After months of questionable handling of its rapidly emerging allergy crisis, Pret has finally taken a sensible step. It has hired former FSA boss Tim Smith to oversee an overhaul of its food safety policy and procedures.
The sandwich chain has come under heavy criticism for failing to act quickly enough following the tragic death of teenager Natasha Ednan-Laperouse in 2016, with its pledge to introduce full ingredient labelling coming only after the inquest into her death raised serious questions over its existing policy and procedures.
And when Pret was linked with a second suspected allergen death – that of 42-year-old Celia Marsh, who died in December 2017 after eating a Pret a Manger ‘super-veg rainbow flatbread’ – it sank even lower in the public’s estimation, as it appeared to wash its hands of all responsibility, acting as judge and jury in a case where the date for the coroner’s inquest had not even been set.
The Marsh case may yet prove to be even more important to Smith’s review than the Ednan-Laperouse case. For while Pret believes Marsh died because the dairy-free yoghurt in its vegan flatbread contained traces of dairy protein, even if that turns out to be the case (the manufacturer, Coyo, strongly refutes this), as the FSA pointed out, it was Pret’s responsibility to ensure the food it was selling was safe.
The other issue this case has flagged up is that these cases are systemic. A barrage of complaints Pret has received over Twitter suggests there are wider problems with both its labelling and its procedures. Customers claim they’ve found meat in products labelled vegetarian and dairy in products labelled vegan; been served almond milk instead of regular milk in coffee; and found the wrong items in the wrong wrappers – all incidents that could prove very dangerous or potentially fatal for people suffering with serious allergies.
When you consider that only last week, two lowly takeaway workers were found guilty of manslaughter in relation to an allergen-related death – and are awaiting sentence (on 7 November) in connection to a single incident – you could argue that Pret has escaped lightly, and the question of potential damages to the family of Ednan-Laperouse is also unresolved.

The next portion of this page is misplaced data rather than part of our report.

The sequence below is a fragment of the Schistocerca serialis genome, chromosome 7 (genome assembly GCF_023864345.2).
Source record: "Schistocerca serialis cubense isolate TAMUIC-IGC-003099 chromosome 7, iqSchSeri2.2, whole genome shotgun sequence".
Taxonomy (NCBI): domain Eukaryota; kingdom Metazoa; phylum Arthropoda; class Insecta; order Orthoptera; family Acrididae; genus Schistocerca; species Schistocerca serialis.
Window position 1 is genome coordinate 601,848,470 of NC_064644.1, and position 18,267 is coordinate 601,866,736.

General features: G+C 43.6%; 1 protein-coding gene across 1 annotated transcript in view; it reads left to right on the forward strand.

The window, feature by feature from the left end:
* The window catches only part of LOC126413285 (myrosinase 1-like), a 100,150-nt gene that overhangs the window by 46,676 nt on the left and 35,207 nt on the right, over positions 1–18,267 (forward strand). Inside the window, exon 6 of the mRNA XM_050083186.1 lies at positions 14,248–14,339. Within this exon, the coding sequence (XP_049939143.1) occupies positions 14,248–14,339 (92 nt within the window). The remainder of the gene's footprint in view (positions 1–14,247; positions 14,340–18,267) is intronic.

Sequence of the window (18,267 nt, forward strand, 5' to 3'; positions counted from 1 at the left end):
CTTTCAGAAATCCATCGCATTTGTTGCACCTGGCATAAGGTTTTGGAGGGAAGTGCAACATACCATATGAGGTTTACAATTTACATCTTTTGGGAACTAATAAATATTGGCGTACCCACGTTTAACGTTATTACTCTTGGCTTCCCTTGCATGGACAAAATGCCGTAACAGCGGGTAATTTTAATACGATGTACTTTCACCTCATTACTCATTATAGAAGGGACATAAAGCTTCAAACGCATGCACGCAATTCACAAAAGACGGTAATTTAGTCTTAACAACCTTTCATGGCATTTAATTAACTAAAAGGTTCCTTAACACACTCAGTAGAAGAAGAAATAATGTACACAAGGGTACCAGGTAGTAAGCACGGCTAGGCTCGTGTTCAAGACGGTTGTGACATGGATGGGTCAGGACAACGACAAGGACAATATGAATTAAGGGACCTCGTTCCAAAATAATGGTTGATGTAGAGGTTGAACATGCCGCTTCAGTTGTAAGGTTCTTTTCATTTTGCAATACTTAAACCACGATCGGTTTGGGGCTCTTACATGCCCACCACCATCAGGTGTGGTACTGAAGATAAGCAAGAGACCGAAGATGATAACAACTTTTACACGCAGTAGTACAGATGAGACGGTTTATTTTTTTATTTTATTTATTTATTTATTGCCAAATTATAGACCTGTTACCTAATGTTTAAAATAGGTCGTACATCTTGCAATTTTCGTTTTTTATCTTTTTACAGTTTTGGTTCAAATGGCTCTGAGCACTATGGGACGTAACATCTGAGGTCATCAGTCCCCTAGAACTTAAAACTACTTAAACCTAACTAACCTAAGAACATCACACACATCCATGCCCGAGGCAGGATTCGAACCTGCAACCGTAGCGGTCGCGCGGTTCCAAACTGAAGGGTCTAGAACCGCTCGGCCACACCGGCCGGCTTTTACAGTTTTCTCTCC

But at least Pret has finally woken up to its responsibilities as a food retailer. And as Smith’s appointment confirms, it’s realised that tackling the food safety risks associated with allergens will require far more than putting some warning stickers on packs or giving consumers a full list of ingredients or offering better training to staff. It must take root and branch responsibility for its supply chain, and introduce strict controls and procedures to ensure no mistakes are made, which will may require a completely new culture.
The other good news is that Pret couldn’t have picked a better adviser than Smith, who spent five years as the chief executive of the Food Standards Agency. There he created the national food hygiene rating system, transformed regulation of the meat sector and was credited with driving programmes to reduce salt in the nation’s diet and introducing front of pack traffic light labelling.
He also spent five years as Tesco’s group quality director, where he was responsible for product development, responsible sourcing, standards, quality and food policy – and while he wasn’t able to avert the 2013 horsemeat scandal, he definitely helped steer the supermarket giant in a new direction through his subsequent review.
Pret still has a long way to go to rebuild the trust it has lost in the wake of recent events. But at least it is now taking decisive action to address the allergen issue. The results of his initial enquiries are expected in January. And the most positive outcome of all would be to ensure that not only does his examination sort out Pret’s processes and procedures; but that other food businesses are inspired to do the same. Perhaps it will even influence government and FSA policy. He’s got the connections after all.